Further, although method 400 includes time division or sharing, it is contemplated that instead of time sharing, different frequencies may instead be used to distinguish the various operations between rear park aid, front park aid, and park assist. That is, in referring back to FIG. 4, instead of using time sharing for the different operations between park assist 412, rear park aid 414, and front park aid 416, different frequencies may be sent and detected simultaneously, and distinguished according to frequency instead of via the timing of signals as described. Such operation can typically be performed without modification of existing hardware. However, according to one embodiment, signal filters may be included that distinguish operation between park assist 412, rear park aid 414, and front park aid 416, but such an arrangement typically would include hardware modifications.
 PACM 206 may include a computer or a computer readable storage medium implementing method or algorithm 400. In general, computing systems and/or devices, such as the processor and the user input device, may employ any of a number of computer operating systems, including, but by no means limited to, versions and/or varieties of the Microsoft Windows® operating system, the Unix operating system (e.g., the Solaris® operating system distributed by Oracle Corporation of Redwood Shores, Calif.), the AIX UNIX operating system distributed by International Business Machines of Armonk, N.Y., the Linux operating system, the Mac OS X and iOS operating systems distributed by Apple Inc. of Cupertino, Calif., and the Android operating system developed by the Open Handset Alliance.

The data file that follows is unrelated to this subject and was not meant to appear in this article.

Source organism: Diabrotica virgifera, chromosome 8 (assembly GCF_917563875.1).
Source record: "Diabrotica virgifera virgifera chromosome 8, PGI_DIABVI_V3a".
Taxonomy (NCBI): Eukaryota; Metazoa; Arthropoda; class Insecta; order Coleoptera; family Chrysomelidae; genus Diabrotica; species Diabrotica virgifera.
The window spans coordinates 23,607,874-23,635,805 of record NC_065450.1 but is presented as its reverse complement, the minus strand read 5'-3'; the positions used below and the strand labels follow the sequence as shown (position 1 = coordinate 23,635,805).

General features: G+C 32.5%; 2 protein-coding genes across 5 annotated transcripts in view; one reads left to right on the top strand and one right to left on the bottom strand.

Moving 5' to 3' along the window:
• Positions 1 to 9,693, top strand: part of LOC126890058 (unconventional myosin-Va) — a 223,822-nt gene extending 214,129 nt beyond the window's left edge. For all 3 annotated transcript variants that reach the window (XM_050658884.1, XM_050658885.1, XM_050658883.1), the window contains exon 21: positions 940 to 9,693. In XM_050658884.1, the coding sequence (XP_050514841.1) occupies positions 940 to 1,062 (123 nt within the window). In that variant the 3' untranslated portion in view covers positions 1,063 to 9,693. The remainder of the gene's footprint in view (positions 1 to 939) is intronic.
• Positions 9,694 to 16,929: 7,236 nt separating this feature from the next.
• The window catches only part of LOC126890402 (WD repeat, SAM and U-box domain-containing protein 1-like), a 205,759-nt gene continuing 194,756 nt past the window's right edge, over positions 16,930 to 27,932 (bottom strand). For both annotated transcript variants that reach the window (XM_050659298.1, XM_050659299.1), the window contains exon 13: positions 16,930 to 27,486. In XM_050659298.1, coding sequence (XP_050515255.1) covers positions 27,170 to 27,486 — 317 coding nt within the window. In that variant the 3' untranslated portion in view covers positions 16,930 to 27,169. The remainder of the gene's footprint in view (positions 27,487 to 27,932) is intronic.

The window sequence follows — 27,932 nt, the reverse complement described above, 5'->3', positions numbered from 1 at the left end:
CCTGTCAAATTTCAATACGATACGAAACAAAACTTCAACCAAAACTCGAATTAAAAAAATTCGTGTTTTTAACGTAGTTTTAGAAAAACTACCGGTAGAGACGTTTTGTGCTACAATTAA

Computing devices generally include computer-executable instructions, where the instructions may be executable by one or more computing devices such as those listed above. Computer-executable instructions may be compiled or interpreted from computer programs created using a variety of programming languages and/or technologies, including, without limitation, and either alone or in combination, Java®, C, C++, Visual Basic, Java Script, Perl, etc. In general, a processor (e.g., a microprocessor) receives instructions, e.g., from a memory, a computer-readable medium, etc., and executes these instructions, thereby performing one or more processes, including one or more of the processes described herein. Such instructions and other data may be stored and transmitted using a variety of computer-readable media.
 A computer-readable medium (also referred to as a processor-readable medium) includes any non-transitory (e.g., tangible) medium that participates in providing data (e.g., instructions) that may be read by a computer (e.g., by a processor of a computer). Such a medium may take many forms, including, but not limited to, non-volatile media and volatile media. Non-volatile media may include, for example, optical or magnetic disks and other persistent memory. Volatile media may include, for example, dynamic random access memory (DRAM), which typically constitutes a main memory. Such instructions may be transmitted by one or more transmission media, including coaxial cables, copper wire and fiber optics, including the wires that comprise a system bus coupled to a processor of a computer. Common forms of computer-readable media include, for example, a floppy disk, a flexible disk, hard disk, magnetic tape, any other magnetic medium, a CD-ROM, DVD, any other optical medium, punch cards, paper tape, any other physical medium with patterns of holes, a RAM, a PROM, an EPROM, a FLASH-EEPROM, any other memory chip or cartridge, or any other medium from which a computer can read.